My joy knew no bounds when one of those cute guys crossed my path. But it often became short-lived after I got to know them and realised that they didn’t have jobs, had one flaw that I never could condone or were extremely boring, those serious types that couldn’t even make me laugh. I was pretty, with captivating eyes, but I wondered why the cute ones that had the qualities I wanted never came.

Gradually, I lost hold of all my friends after they got hooked up with marriage, after they all finished using me as their bridesmaid. After Sylvia got married and I was the last one standing, I decided to grab Mike and manage him. How lucky I was, lucky to have gotten married before Sharon, my younger sister who was at that time engaged. Lord knows I could have advertised a vacancy for bridesmaids.

I remember warning Sylvia about marrying Christopher all because of his looks. Christopher wasn’t only ugly; he had these thick lips that made him so unappealing. I didn’t even realise when I started calling him Lipman. Each time I asked her, ‘how is Lipman’? She replied happily, ‘my Lipman is fine’. Those times, I shook my head for her and advised that she thinks of her children and how they’ll get such lips too. Well, to my greatest surprise, Sylvia has a very beautiful daughter. Her second child might probably not escape the lip syndrome.

I knew Mike drank a lot, coupled with the fact that he had a struggling cyber cafe that he managed. The only admirable thing about him was that he was cute. So, when he approached me I had already zeroed my mind to having anything to do with him. There was no way I was going to marry a drunkard, a struggling man. But then, the heat from Mum increased, Sylvia got married to Lipman, Sharon was engaged and I was left. The only surviving man who was all over me was Mike.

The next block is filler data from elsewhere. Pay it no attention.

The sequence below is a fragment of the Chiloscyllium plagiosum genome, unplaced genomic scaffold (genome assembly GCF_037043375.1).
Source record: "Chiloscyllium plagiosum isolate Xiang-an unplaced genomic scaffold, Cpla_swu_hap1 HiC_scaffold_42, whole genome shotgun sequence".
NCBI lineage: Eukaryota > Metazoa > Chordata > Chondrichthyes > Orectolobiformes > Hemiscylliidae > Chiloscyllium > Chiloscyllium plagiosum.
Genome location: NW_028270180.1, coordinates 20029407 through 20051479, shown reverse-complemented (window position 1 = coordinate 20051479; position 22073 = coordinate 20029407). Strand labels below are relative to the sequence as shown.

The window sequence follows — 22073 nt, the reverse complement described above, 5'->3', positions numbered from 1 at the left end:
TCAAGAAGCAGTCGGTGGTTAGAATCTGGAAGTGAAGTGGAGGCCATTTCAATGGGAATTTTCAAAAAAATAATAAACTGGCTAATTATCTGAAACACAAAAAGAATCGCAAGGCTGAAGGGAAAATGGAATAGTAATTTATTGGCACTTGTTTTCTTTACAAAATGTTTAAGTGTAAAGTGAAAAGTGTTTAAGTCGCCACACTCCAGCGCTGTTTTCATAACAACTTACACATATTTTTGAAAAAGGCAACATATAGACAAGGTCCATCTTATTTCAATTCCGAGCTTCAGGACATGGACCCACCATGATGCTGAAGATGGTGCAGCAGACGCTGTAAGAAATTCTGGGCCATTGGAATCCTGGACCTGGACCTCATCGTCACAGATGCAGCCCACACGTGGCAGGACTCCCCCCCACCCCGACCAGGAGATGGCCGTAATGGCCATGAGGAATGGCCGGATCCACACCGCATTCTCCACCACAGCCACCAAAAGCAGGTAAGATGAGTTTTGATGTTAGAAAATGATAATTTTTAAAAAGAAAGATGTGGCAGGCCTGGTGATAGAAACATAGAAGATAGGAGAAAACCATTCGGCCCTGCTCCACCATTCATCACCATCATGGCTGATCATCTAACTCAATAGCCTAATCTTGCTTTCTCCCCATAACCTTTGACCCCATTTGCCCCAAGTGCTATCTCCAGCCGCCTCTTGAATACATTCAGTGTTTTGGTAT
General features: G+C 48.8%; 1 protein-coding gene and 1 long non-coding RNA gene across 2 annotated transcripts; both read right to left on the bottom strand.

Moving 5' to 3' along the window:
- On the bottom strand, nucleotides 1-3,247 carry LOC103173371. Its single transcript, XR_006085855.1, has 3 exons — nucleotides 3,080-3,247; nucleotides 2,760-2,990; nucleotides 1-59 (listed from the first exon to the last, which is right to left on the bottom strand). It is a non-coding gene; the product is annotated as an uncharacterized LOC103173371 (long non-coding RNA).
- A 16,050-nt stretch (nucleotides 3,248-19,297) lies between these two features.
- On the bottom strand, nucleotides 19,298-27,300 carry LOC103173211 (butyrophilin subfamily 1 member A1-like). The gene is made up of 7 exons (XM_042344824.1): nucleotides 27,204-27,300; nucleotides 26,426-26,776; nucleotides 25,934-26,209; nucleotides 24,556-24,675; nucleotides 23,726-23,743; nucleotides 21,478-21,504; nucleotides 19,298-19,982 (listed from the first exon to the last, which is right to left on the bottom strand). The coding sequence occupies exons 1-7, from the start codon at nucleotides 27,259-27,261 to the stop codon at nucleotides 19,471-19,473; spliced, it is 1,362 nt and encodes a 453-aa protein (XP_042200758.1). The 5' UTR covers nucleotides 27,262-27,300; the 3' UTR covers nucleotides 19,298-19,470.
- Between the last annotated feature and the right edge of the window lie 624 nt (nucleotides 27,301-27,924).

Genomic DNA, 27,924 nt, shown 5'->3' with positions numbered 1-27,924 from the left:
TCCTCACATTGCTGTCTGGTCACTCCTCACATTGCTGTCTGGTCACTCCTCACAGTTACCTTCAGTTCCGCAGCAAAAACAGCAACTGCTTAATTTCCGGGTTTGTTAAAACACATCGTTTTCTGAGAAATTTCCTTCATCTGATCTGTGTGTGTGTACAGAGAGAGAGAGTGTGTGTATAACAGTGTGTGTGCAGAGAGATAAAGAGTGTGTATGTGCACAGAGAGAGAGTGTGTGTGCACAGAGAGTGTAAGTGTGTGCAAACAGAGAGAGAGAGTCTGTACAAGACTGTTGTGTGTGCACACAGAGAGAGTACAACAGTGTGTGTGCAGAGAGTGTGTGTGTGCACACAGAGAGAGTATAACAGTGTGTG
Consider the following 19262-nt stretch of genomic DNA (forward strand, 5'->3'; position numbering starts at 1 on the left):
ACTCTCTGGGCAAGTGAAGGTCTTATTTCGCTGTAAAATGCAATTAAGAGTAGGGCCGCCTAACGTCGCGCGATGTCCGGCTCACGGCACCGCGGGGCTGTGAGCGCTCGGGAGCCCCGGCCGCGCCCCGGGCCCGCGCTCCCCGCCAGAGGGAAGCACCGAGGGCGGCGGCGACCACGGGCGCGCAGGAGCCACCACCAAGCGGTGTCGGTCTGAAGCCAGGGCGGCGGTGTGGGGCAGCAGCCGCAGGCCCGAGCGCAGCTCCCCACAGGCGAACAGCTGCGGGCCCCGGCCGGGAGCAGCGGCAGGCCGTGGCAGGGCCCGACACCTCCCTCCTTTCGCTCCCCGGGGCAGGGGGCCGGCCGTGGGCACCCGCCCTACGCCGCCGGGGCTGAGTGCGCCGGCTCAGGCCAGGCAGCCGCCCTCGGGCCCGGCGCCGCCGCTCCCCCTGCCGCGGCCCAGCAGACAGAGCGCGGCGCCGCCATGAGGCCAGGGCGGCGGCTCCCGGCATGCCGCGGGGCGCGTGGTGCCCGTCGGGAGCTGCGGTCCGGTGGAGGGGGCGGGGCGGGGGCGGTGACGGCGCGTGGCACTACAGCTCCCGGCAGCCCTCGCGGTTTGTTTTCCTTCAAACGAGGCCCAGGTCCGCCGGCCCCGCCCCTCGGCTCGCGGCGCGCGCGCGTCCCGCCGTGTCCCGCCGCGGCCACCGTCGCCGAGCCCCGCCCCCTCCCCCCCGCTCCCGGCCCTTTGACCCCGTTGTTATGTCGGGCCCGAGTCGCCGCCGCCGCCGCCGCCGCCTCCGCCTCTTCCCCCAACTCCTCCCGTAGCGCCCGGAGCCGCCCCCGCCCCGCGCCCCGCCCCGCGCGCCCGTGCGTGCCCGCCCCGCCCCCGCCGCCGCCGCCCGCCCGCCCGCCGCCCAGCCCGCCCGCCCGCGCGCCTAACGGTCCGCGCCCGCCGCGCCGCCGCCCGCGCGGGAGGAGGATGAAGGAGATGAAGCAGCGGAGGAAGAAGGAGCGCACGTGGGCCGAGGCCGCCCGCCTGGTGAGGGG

I had to change my mind set, put on my praying garment and began to console myself that Mike would change after I married him. I consoled myself that since he was a graduate, he would get a job and leave his cyber cafe business. I consoled myself that I would cope, that it wouldn’t be so terrible after we got married.

Well, here I am now, in this messy marriage. I never bargained for this kind of marriage, I never bargained to be a housewife to a struggling man. I never bargained to live this way. The only good thing about Mike is that he doesn’t eat out. At least that gives me the assurance that he isn’t seeing another woman. Cooking for him all the time is killing me, but it’s the only way I can have him close. After having a good meal, he goes to sleep, picks up a newspaper, switches on the TV or leaves the house and returns home drunk. Mike hardly talks to me. It didn’t even bother him when I lost my job two months into our marriage. He doesn’t even notice my pregnancy.

There’s nothing else I can say to Mike because he will reply me with, ‘didn’t you know how I was before you married me’? That statement has performed the magic of sealing up my lips a little.

Who got me into this in the first place? Seems it’s me, but Mum contributed. She pushed me into this. Well, I can no longer cope. I need a plan, a concrete plan that would put an end to this frustration.

……………………..

Image: Pete